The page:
Economy as we know it is being eclipsed by something new — call it the
Creativity Economy. Even as policymakers and pundits wring their hands
over the outsourcing of engineering, software writing, accounting, and
myriad other high-tech, high-end service jobs — not to mention the
move of manufacturing to Asia — U.S. companies are evolving to the
next level of economic activity.
What was once central to corporations — price, quality, and much of
the left-brain, digitized analytical work associated with knowledge —
is fast being shipped off to lower-paid, highly trained Chinese and
Indians, as well as Hungarians, Czechs, and Russians. Increasingly, the
new core competence is creativity — the right-brain stuff that smart
companies are now harnessing to generate top-line growth. The game is
changing. It isn’t just about math and science anymore. It’s about
creativity, imagination, and, above all, innovation.
unfolding is the commoditization of knowledge. We have seen global forces
undermine autos, electronics, and other manufacturing, but the Knowledge
Economy was expected to last forever and play to America’s strengths: great
universities, terrific labs, smart immigrants, an entrepreneurial business
Oops. It turns out there are a growing number of really
smart engineers and scientists "out there," too. They’ve learned to
make assembly lines run efficiently, whether they turn out cars or code,
refrigerators or legal briefs. So U.S. companies are moving on to creating
consumer experiences, not just products; reconceiving entire brand categories,
not merely adding a few more colors; and, above all, innovating in new and
While everyone was in a tizzy a year or so ago about
outsourcing business leaders said “not to worry,” all the US economy needed to
do was innovate itself out of competition from low cost labor. They said it,
and now evidently some are taking it seriously and doing something about it,
Does this apply to nonprofits and, specifically, the Society?
You bet. The Futuring and Innovation Center is a great thing, and the
Springboard program offers the resources to develop something for those who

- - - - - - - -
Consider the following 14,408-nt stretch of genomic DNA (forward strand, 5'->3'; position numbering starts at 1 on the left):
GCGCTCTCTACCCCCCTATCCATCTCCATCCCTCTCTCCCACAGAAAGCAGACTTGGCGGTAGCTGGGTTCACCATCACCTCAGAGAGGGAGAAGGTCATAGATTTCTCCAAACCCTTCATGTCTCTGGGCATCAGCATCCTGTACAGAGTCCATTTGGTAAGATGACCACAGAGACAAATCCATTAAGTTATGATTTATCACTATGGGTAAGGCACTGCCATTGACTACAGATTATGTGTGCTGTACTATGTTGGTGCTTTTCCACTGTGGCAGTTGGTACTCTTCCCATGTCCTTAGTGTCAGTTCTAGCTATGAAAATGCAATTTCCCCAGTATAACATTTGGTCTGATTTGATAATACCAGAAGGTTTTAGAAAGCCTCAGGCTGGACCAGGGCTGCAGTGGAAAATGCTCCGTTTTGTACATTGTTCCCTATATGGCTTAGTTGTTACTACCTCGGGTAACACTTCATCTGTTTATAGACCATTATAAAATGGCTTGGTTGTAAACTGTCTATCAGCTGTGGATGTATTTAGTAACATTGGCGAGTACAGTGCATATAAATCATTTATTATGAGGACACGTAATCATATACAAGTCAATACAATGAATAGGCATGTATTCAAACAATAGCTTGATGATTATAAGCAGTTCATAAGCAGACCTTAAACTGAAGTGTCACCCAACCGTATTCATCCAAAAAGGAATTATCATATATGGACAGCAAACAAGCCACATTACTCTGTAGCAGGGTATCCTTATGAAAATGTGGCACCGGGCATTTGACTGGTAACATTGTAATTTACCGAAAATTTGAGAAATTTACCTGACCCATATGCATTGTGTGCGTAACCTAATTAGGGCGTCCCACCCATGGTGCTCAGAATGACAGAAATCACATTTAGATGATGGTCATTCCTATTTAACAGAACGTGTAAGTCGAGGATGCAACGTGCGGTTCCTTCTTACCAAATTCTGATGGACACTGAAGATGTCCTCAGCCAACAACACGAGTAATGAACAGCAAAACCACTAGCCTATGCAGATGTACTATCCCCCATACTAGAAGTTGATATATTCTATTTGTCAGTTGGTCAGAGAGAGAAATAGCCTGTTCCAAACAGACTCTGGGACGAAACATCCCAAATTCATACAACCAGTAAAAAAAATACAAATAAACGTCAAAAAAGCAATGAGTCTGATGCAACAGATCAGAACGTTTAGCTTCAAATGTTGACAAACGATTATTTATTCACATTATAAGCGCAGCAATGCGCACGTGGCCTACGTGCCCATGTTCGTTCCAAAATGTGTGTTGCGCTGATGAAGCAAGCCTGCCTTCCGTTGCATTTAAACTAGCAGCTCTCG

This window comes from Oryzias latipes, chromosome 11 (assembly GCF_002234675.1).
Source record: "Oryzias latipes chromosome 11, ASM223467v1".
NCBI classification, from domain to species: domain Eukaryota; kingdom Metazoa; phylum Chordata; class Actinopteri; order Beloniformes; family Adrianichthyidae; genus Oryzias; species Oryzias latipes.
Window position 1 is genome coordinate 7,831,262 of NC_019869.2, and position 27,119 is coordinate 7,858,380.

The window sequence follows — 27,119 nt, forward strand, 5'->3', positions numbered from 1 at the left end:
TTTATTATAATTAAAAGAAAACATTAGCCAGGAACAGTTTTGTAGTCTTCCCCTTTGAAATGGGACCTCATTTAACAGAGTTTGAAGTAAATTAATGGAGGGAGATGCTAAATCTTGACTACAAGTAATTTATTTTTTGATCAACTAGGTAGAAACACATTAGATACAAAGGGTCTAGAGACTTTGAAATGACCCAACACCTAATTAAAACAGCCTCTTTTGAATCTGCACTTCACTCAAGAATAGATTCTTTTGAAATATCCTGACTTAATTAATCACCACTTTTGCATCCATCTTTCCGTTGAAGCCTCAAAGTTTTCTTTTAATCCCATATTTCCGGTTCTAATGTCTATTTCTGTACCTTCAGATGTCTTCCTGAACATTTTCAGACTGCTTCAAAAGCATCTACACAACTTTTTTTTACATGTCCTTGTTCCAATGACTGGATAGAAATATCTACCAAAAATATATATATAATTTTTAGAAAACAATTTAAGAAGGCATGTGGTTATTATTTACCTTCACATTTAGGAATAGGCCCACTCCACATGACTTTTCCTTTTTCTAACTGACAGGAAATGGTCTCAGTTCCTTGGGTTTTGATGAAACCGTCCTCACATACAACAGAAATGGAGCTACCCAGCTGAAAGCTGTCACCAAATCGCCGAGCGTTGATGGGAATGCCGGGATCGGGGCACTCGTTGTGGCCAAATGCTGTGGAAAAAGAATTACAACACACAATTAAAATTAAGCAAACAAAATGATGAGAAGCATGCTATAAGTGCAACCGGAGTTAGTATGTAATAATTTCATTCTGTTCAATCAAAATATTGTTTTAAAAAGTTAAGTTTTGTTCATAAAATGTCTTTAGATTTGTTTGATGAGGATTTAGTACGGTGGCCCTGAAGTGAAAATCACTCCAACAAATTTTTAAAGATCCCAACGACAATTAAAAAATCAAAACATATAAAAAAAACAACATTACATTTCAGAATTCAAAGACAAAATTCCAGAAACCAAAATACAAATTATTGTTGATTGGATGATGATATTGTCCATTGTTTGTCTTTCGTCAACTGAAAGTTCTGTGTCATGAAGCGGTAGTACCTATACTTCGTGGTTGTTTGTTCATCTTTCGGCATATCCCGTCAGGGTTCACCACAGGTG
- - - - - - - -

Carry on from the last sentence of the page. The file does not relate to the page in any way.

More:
want to try. But, overall, innovation is not a major direction of the
organization. Indeed, we have been striving mightily for the past 5 or more
years to achieve uniform, standard programs and practices at a certain level of
quality nationwide. That’s good Knowledge Economy practice. We pride ourselves
in having knocked off most of the variable practices we had before. (No more
chili cook-offs.) So becoming a continuously innovating organization—Creative
Economy—would be quite a departure from the current culture.
Why would we want to become more innovative?
Because, IMHO, our constituents will expect it. If US society orients itself
more to the Creative Economy, customers will become accustomed to having a
great variety of options for how and where they get their support. Already when
I look outside the Society I see innovation going on in the greater cancer
control and health services sectors (see Sarah Goodwin’s post on the Revolutions Health Care agency).
But, one of the messages I get from the Business Week
article is that, to earn a living from here on out, improving your innovation
chops is an absolute necessity. The creativity/innovation thing starts with the
individual. Being able to do or manage design and creativity is going to be a
critical skill no matter where you work. Commodity skills are not going to
fetch much. Take it upon yourself to get your head into innovation and get your
job to accommodate that. Oh yeah, and plug into the creative juices of the
internet’s trans-national culture.